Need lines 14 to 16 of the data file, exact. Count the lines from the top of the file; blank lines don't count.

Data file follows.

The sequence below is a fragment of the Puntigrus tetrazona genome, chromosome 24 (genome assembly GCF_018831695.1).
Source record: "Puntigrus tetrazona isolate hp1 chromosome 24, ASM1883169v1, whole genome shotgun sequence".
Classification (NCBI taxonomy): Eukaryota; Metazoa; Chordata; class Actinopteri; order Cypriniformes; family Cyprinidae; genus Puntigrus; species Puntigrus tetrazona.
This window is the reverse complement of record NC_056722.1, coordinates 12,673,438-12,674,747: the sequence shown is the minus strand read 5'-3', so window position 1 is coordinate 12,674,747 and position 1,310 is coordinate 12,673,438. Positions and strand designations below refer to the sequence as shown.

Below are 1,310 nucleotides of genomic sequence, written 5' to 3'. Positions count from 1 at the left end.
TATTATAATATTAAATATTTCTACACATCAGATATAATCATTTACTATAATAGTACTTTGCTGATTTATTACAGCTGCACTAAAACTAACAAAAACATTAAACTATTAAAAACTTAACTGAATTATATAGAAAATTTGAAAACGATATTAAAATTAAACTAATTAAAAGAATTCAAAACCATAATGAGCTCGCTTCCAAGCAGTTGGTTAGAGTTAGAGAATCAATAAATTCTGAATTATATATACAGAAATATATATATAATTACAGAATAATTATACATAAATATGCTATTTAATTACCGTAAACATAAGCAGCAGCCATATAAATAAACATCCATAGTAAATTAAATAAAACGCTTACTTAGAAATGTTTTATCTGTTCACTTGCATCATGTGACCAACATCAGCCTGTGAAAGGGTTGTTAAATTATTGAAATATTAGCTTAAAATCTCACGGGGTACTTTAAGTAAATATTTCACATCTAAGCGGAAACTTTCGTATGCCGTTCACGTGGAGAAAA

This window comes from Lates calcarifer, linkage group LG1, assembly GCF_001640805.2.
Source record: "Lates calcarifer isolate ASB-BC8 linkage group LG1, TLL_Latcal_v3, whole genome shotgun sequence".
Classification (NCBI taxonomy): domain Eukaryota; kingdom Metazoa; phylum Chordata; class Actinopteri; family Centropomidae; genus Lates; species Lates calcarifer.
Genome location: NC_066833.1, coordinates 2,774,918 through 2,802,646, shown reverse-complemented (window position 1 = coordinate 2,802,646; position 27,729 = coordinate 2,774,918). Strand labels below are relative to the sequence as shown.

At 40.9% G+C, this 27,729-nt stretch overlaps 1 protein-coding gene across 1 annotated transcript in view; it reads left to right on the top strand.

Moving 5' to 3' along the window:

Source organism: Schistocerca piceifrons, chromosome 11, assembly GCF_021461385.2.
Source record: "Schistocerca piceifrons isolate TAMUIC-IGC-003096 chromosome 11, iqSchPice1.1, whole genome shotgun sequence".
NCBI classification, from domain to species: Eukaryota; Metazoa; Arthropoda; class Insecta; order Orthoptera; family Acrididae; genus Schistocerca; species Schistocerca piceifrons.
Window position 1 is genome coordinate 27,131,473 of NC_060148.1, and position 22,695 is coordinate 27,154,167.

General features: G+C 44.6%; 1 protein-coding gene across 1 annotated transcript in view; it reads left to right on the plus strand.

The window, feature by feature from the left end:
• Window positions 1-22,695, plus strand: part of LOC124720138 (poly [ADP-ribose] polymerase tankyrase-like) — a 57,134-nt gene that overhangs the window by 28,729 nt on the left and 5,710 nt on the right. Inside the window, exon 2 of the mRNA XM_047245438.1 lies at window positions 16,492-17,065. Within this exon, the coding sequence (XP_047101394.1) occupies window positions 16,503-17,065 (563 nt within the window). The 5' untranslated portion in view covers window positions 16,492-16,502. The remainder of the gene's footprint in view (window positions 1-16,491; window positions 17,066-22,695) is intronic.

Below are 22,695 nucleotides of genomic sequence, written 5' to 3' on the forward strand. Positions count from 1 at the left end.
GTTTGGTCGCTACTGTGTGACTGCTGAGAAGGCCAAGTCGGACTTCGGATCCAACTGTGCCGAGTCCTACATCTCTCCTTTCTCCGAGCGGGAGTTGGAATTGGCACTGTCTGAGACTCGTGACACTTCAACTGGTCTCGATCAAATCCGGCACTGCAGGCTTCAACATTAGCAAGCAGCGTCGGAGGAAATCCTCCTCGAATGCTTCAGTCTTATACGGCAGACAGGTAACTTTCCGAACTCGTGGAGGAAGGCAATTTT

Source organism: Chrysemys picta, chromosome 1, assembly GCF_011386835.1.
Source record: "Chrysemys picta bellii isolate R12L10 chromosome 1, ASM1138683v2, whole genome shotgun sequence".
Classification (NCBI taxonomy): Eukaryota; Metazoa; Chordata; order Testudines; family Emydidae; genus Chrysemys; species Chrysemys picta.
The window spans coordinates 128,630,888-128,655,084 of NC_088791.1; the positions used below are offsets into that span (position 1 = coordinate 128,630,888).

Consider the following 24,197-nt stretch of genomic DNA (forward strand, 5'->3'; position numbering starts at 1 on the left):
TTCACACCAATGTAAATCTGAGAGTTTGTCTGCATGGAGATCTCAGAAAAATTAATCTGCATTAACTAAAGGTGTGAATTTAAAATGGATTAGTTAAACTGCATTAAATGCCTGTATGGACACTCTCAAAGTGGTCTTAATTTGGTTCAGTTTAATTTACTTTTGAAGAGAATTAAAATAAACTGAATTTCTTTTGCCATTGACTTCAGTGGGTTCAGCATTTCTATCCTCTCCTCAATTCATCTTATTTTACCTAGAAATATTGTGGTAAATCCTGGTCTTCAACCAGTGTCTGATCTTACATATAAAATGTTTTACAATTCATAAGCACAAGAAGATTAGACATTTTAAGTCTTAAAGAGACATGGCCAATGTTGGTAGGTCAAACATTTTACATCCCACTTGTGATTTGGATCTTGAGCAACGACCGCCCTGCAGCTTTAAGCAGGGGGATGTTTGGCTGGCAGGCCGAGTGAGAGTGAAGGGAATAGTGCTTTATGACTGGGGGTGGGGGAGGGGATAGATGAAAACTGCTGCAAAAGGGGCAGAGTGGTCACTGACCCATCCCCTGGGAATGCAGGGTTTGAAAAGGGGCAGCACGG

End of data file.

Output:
Source record: "Schistocerca piceifrons isolate TAMUIC-IGC-003096 chromosome 11, iqSchPice1.1, whole genome shotgun sequence".
NCBI classification, from domain to species: Eukaryota; Metazoa; Arthropoda; class Insecta; order Orthoptera; family Acrididae; genus Schistocerca; species Schistocerca piceifrons.
Window position 1 is genome coordinate 27,131,473 of NC_060148.1, and position 22,695 is coordinate 27,154,167.